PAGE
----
With not one, not two, but THREE Conan games on the horizon, it looks like everyone’s favorite Cimmerian is about to make a huge splash in the industry.
We’ve been here before, of course.
In 1984, TSR released two modules, Conan Unchained! and Conan Against Darkness. Both were pretty terrible, but that didn’t stop them from releasing a Conan: The Roleplaying Game boxed set in 1985, followed by three supplements, Conan the Buccaneer, Conan the Mercenary, and Conan Triumphant.
A few years later, Steve Jackson Games got into the act, producing a GURPs Conan solo adventure, Beyond Thunder River, in 1988. In 1989 they would release a Conan supplement setting and three more solo adventures: Conan and the Queen of the Black Coast, Conan: Moon of Blood, and Conan the Wyrmslayer. As with TSR’s rather unimpressive outing, these failed to hit the mark.
A better showing came from Mongoose Publishing, whose Conan: The Roleplaying Game exploded between 2004 – 2010 with a core rulebook and nearly forty supplements. These were pretty well done and they really made a go of it, but unfortunately strayed a bit too far from Robert E. Howard for my tastes.
Fantasy Flight Games delivered a strategy board game in 2009 called Age of Conan which was like a game of RISK on steroids. It was fun for what it was, but ultimately not a game that begged to be revisited.
And now we’re patiently waiting to see how the new barbarians on the block fare…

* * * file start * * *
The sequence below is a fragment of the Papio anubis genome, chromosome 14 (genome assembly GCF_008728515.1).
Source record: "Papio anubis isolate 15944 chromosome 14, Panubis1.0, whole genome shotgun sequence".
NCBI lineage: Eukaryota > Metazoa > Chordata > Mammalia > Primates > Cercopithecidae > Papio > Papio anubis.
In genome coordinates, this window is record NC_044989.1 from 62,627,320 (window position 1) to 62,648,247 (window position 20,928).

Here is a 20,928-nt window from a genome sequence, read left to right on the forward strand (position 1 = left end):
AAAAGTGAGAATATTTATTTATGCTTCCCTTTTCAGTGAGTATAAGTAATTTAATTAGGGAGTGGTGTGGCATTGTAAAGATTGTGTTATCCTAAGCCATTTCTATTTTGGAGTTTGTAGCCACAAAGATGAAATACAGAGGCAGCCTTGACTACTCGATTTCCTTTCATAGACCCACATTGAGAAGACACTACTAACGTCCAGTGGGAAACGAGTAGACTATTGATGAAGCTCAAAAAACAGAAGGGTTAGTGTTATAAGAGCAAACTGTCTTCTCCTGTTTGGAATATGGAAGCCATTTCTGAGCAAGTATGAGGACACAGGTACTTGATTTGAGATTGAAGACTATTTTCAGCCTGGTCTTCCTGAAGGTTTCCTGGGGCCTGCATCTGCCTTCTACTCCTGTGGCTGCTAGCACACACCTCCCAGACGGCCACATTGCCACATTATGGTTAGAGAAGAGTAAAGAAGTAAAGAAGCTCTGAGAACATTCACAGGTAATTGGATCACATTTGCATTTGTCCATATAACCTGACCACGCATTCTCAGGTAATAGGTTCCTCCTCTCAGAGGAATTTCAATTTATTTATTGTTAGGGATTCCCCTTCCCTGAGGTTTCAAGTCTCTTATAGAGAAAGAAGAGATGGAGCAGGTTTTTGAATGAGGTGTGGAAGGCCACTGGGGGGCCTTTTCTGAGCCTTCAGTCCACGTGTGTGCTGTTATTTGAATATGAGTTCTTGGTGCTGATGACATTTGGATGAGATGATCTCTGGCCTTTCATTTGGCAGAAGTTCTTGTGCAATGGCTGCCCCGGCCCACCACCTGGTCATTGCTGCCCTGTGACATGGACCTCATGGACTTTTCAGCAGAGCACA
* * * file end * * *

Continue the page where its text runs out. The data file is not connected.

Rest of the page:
First up is from Modiphius. Robert E. Howard’s CONAN: Adventures In An Age Undreamed Of is an RPG that I’ve actually had a chance to playtest. I’ll be honest, I’m not too fond of the game system being used — I’m a die-hard d20 guy — but the supplements planned for this thing, the pedigree behind the writers and artists, and their commitment to focusing on HOWARD sells this to me.
There are also two Conan miniatures-based board games coming. The first one is from Monolith, aptly titled: Conan, and has a more RPG feel, while the other is a strategy wargame with awesome pre-painted sculpts from Pulposaurus Entertainment called Conan: Rise of Monsters (C:ROM, get it?).
I actually got a really up close and personal look at Rise of Monsters at this year’s Gen Con and it was amazing in every sense of the word.
Robert E. Howard’s writings have been a near lifelong obsession and inspiration. Being able to immerse myself in the Hyborian Age via three games that are not only beautiful works of art independent of each other, but that also have the capacity to be brought together, complimenting one another and making for a richer experience is all I could ever have asked for.
Crom, this is going to hurt my wallet, but I suspect it will be well worth it.